There are many versions around, but they are all noted for their simplicity. Don’t feel the need to doctor it or add things. Classic Italian dishes taste so good because of restraint.

The basic recipe

  • 1 cup dried chickpeas
  • 1/4 cup EV olive oil
  • one small fresh red chilli, finely chopped
  • two garlic cloves, finely chopped
  • 1 tablespoon chopped rosemary
  • 3 large tomatoes, peeled and chopped, or the equivalent from a can, plus a little juice.
  • salt, pepper
  • a handful of small pasta, for example, small macaroni, digitali, or torn fettucine
  • EV olive oil, to drizzle
  • lots of grated parmigiana

Soak chick peas overnight and cook the following day until done, or use the quick soak method. Drain when cooked.

Add the olive oil to a heavy based soup pot. Fry the soffrito ( the rosemary, garlic and chilli) gently for a minute, then add the tomatoes. Cook for a little, add a splash of water. Meanwhile cook the pasta in salted water, drain, and retain some of the cooking water.

Below- a few soffrito ingredients) ImageAdd the cooked chickpeas to the hot tomato mixture, add salt and pepper to taste and 1/2 cup of pasta water. Heat, then add the cooked pasta. Serve in large, warmed shallow pasta bowls with a drizzle of your best oil and some grated parmigiana cheese. Red wine and bread ? Yes please.Image

 

 

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Super Smoky Babaghanouj

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Just as Autumn begins to turn cold and hints at what’s to come, we light our first wood fire and the family menu begins to change. Stock simmers gently on the stove, Anzac biscuits are made, hearty lentil dishes re- appear and eggplants dishes are back on the menu. During the eggplant ( aubergine) season, when they are large, cheap and white fleshed, I am secretly pleased to find a morning fire that is almost spent- save a few red coals and ash. The eggplants are thrown straight onto the coals- and the door to the wood heater is left open.This works equally well in a corner of an open fire.  After some time, I return and flip them over. Super smoky Babaghanouj is on the way.

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After retrieving the charred, blistered eggplants from the fire, slit them open and place in a colander over a bowl to drain. Lunch is some hours away but the flavour base is ready. Image

Today’s Babaghaouj recipe is adapted from Claudia Roden’s ‘Arabesque’. Leah, from the Cookbook Guru, is highlighting Claudia Roden’s recipes this month, in particular, those from the A New Book of  Middle Eastern Food. I have been making it this way for so long now: I have experimented with the addition of yoghurt and other flavours but have settled on this smoky dairy free version, with lots of garlic. I recommend that you give Leah’s a go too, especially if you are not into a strong smoky taste and you like the velvety texture that yoghurt brings.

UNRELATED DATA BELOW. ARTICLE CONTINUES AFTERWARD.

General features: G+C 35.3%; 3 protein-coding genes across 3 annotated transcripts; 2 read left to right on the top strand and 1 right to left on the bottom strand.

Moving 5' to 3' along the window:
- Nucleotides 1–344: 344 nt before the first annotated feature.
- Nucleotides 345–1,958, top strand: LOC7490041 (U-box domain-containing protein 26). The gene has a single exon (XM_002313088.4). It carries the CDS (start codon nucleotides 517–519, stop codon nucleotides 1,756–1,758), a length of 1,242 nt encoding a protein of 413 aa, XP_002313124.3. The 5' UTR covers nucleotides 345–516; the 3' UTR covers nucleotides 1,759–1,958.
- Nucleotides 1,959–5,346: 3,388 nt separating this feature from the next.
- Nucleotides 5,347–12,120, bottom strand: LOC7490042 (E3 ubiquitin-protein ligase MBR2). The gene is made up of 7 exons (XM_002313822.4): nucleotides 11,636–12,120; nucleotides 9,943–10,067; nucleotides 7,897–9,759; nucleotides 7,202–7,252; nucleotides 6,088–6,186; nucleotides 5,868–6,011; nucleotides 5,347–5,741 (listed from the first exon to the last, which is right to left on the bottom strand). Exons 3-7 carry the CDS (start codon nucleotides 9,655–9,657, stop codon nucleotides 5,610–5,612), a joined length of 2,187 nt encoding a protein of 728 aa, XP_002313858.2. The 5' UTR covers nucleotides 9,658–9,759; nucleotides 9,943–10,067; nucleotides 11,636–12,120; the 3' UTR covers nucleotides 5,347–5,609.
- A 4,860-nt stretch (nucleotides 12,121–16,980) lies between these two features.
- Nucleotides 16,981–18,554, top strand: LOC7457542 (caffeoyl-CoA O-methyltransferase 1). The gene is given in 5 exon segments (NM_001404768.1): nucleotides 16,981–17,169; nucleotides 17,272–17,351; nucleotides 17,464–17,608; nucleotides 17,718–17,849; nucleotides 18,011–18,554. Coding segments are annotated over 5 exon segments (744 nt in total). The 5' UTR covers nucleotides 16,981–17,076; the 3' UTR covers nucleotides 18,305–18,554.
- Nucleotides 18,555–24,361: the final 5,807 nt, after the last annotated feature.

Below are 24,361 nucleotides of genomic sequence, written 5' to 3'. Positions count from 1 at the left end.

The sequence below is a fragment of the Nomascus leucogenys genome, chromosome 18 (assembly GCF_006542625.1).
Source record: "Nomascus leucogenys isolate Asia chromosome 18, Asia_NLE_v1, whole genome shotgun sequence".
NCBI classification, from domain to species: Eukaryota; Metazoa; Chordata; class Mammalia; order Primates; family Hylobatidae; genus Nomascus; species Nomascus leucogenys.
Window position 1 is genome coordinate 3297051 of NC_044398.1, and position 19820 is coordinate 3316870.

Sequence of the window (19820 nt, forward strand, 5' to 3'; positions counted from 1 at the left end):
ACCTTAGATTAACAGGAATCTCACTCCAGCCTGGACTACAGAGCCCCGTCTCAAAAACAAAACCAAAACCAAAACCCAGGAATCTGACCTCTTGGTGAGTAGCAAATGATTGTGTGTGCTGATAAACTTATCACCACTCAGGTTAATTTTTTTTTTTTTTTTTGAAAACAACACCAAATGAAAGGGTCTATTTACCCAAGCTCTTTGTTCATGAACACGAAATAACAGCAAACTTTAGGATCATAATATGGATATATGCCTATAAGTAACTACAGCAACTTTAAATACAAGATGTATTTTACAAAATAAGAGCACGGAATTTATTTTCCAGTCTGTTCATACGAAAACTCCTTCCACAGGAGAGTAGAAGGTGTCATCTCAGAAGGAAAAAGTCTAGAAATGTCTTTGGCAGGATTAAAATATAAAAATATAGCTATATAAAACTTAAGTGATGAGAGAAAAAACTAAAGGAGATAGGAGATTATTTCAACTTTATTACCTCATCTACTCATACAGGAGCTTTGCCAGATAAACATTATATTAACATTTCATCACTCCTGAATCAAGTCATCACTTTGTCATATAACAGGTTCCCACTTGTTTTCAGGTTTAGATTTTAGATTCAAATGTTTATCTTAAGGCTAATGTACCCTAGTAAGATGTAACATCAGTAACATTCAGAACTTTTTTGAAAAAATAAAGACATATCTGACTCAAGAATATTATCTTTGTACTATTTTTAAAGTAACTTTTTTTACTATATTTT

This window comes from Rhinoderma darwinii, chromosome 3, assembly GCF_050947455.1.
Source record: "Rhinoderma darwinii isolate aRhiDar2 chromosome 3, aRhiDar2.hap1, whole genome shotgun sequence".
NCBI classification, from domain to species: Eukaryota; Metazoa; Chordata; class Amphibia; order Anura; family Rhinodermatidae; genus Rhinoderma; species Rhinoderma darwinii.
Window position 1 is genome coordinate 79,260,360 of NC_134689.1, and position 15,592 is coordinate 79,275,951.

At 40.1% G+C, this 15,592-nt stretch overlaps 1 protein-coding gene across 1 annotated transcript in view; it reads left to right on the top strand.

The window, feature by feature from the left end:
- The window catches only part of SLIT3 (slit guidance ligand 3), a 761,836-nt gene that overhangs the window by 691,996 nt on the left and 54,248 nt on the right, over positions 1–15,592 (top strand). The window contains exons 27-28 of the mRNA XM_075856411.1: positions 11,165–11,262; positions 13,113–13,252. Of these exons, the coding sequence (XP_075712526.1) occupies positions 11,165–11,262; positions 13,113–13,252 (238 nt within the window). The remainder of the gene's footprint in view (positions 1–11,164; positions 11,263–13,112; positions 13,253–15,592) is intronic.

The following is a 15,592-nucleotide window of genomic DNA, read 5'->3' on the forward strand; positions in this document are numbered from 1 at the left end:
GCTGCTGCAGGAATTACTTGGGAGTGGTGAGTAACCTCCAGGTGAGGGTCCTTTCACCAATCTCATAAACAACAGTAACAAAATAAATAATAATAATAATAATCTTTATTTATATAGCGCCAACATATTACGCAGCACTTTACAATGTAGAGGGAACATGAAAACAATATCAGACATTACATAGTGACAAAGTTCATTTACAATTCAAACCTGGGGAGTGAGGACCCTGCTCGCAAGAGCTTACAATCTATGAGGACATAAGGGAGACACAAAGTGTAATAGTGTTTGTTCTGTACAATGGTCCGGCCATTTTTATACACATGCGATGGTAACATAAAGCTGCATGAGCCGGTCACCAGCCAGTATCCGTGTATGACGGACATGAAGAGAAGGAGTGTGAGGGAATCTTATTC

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The Recipe

  • 2 small eggplants or 1 large one.( weight 650g)
  • 3 Tablespoons Tahini
  • juice of two large lemons
  • 4 garlic cloves, crushed.
  • salt to taste
  • 1-2 teaspoons of freshly ground cumin.
  • EV Olive Oil
  • Parsley

After charring the eggplants in your left over fire, (as above), slit them open, drain them, and peel. Remove all the flesh, place in a food processor with the garlic,briefly process, then add tahini paste, process, then the lemon juice and salt to taste. In the meantime, heat a small pan, toast the cumin seeds, then grind them in a mortar. Add to the mixture. Taste. adjust salt or lemon. Swirl out flat on a plate and serve with falafel and other salads. Drizzle with a little EV Olive Oil and sprinkle with chopped parsley.

A couple of notes.

The Arabic term , Baba Ghanoush, means “pampered papa” or “coy daddy”, perhaps with reference to its supposed invention by a member of a royal harem. 

It really is worthwhile grinding fresh spices, if you use them. For me, it’s a chance to break out my baby mortar and pestle.

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Travel Theme: Round

As part of Ailsa’s round theme this week on Where’s My Backpack, I am heading to Ubud, Bali.

Lotus pads in front of the Royal Palace. Last time I was there I also noticed that one of the abutting stone buildings had become a Starbucks coffee outlet. Shock, Horror. Is Ubud losing its soul?Image

The gardens of Ubud are luxuriant and adorned with beautiful stone statues and pots. The road from Denpasar to Ubud is home to thousands of stone masons and the drive is always so exciting. I would like to fit these rounded pots in my hand luggage!

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Round eggplants in the Ubud Market.

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And the beautiful round Ulegs in the Casa Luna Cooking School, Jalan Bisma, Ubud. I do have a fascination for these giant mortar and pestles.

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Easter 2014

Hot Cross Buns

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Easter Daisy

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Which half of the hot cross bun do you eat first? Happy Easter.